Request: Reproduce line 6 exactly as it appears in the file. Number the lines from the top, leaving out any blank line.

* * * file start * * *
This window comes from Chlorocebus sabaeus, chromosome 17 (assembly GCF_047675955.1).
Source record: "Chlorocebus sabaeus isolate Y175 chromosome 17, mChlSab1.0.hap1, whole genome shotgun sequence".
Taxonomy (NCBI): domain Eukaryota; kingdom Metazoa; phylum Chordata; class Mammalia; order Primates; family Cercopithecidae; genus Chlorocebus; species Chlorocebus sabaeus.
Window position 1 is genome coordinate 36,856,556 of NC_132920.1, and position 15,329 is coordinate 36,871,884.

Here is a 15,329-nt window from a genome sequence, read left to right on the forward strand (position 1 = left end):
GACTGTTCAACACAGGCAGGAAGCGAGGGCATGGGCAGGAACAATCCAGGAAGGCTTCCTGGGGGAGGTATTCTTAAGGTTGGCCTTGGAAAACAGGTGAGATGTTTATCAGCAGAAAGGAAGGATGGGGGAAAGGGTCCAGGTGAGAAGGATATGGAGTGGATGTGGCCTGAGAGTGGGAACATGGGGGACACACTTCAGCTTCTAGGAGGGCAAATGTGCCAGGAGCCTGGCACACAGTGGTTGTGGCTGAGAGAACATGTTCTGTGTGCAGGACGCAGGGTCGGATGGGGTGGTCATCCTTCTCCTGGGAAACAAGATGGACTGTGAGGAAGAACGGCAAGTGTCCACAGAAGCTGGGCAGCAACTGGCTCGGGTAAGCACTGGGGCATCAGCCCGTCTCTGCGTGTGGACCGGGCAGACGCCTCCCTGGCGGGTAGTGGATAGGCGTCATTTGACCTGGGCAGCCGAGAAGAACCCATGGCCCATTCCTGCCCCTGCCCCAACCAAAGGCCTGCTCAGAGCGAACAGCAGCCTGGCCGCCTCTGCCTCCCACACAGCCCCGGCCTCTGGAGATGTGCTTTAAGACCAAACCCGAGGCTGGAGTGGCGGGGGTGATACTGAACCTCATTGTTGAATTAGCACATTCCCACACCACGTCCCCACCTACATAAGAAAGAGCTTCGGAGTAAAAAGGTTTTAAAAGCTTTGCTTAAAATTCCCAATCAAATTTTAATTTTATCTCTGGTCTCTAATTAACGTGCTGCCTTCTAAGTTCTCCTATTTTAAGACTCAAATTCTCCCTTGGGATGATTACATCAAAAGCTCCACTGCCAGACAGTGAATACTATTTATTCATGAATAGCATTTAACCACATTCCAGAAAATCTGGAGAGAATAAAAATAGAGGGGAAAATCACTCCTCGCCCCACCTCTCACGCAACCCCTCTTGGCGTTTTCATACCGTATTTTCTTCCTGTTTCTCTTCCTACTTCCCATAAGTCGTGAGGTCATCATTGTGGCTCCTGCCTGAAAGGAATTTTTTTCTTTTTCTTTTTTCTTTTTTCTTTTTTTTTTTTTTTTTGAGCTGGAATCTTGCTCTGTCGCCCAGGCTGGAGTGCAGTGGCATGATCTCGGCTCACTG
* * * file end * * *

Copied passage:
GACTGTTCAACACAGGCAGGAAGCGAGGGCATGGGCAGGAACAATCCAGGAAGGCTTCCTGGGGGAGGTATTCTTAAGGTTGGCCTTGGAAAACAGGTGAGATGTTTATCAGCAGAAAGGAAGGATGGGGGAAAGGGTCCAGGTGAGAAGGATATGGAGTGGATGTGGCCTGAGAGTGGGAACATGGGGGACACACTTCAGCTTCTAGGAGGGCAAATGTGCCAGGAGCCTGGCACACAGTGGTTGTGGCTGAGAGAACATGTTCTGTGTGCAGGACGCAGGGTCGGATGGGGTGGTCATCCTTCTCCTGGGAAACAAGATGGACTGTGAGGAAGAACGGCAAGTGTCCACAGAAGCTGGGCAGCAACTGGCTCGGGTAAGCACTGGGGCATCAGCCCGTCTCTGCGTGTGGACCGGGCAGACGCCTCCCTGGCGGGTAGTGGATAGGCGTCATTTGACCTGGGCAGCCGAGAAGAACCCATGGCCCATTCCTGCCCCTGCCCCAACCAAAGGCCTGCTCAGAGCGAACAGCAGCCTGGCCGCCTCTGCCTCCCACACAGCCCCGGCCTCTGGAGATGTGCTTTAAGACCAAACCCGAGGCTGGAGTGGCGGGGGTGATACTGAACCTCATTGTTGAATTAGCACATTCCCACACCACGTCCCCACCTACATAAGAAAGAGCTTCGGAGTAAAAAGGTTTTAAAAGCTTTGCTTAAAATTCCCAATCAAATTTTAATTTTATCTCTGGTCTCTAATTAACGTGCTGCCTTCTAAGTTCTCCTATTTTAAGACTCAAATTCTCCCTTGGGATGATTACATCAAAAGCTCCACTGCCAGACAGTGAATACTATTTATTCATGAATAGCATTTAACCACATTCCAGAAAATCTGGAGAGAATAAAAATAGAGGGGAAAATCACTCCTCGCCCCACCTCTCACGCAACCCCTCTTGGCGTTTTCATACCGTATTTTCTTCCTGTTTCTCTTCCTACTTCCCATAAGTCGTGAGGTCATCATTGTGGCTCCTGCCTGAAAGGAATTTTTTTCTTTTTCTTTTTTCTTTTTTCTTTTTTTTTTTTTTTTTGAGCTGGAATCTTGCTCTGTCGCCCAGGCTGGAGTGCAGTGGCATGATCTCGGCTCACTG